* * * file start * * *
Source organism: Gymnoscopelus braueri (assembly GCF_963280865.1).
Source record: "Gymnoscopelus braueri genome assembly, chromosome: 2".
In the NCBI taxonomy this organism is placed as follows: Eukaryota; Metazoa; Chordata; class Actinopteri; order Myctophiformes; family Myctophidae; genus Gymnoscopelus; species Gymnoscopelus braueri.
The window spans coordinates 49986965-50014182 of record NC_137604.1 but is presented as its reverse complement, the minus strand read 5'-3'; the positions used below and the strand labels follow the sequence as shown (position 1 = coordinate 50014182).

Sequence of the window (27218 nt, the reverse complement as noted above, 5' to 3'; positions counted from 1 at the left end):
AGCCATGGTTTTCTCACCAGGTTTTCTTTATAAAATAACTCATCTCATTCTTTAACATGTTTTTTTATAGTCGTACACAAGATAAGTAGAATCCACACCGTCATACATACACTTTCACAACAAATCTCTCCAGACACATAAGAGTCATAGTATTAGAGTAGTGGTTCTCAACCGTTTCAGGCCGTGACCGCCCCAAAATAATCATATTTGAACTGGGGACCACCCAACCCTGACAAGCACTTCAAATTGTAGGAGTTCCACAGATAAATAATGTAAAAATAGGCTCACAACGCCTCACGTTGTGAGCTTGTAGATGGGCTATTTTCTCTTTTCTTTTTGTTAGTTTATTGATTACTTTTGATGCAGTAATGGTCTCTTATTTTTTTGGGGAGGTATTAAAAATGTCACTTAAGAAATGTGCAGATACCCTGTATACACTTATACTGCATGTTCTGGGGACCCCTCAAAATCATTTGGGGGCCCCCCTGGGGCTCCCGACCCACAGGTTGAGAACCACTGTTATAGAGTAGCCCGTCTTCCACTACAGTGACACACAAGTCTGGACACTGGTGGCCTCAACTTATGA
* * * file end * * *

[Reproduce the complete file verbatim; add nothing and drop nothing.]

Source organism: Gymnoscopelus braueri (assembly GCF_963280865.1).
Source record: "Gymnoscopelus braueri genome assembly, chromosome: 2".
In the NCBI taxonomy this organism is placed as follows: Eukaryota; Metazoa; Chordata; class Actinopteri; order Myctophiformes; family Myctophidae; genus Gymnoscopelus; species Gymnoscopelus braueri.
The window spans coordinates 49986965-50014182 of record NC_137604.1 but is presented as its reverse complement, the minus strand read 5'-3'; the positions used below and the strand labels follow the sequence as shown (position 1 = coordinate 50014182).

Sequence of the window (27218 nt, the reverse complement as noted above, 5' to 3'; positions counted from 1 at the left end):
AGCCATGGTTTTCTCACCAGGTTTTCTTTATAAAATAACTCATCTCATTCTTTAACATGTTTTTTTATAGTCGTACACAAGATAAGTAGAATCCACACCGTCATACATACACTTTCACAACAAATCTCTCCAGACACATAAGAGTCATAGTATTAGAGTAGTGGTTCTCAACCGTTTCAGGCCGTGACCGCCCCAAAATAATCATATTTGAACTGGGGACCACCCAACCCTGACAAGCACTTCAAATTGTAGGAGTTCCACAGATAAATAATGTAAAAATAGGCTCACAACGCCTCACGTTGTGAGCTTGTAGATGGGCTATTTTCTCTTTTCTTTTTGTTAGTTTATTGATTACTTTTGATGCAGTAATGGTCTCTTATTTTTTTGGGGAGGTATTAAAAATGTCACTTAAGAAATGTGCAGATACCCTGTATACACTTATACTGCATGTTCTGGGGACCCCTCAAAATCATTTGGGGGCCCCCCTGGGGCTCCCGACCCACAGGTTGAGAACCACTGTTATAGAGTAGCCCGTCTTCCACTACAGTGACACACAAGTCTGGACACTGGTGGCCTCAACTTATGA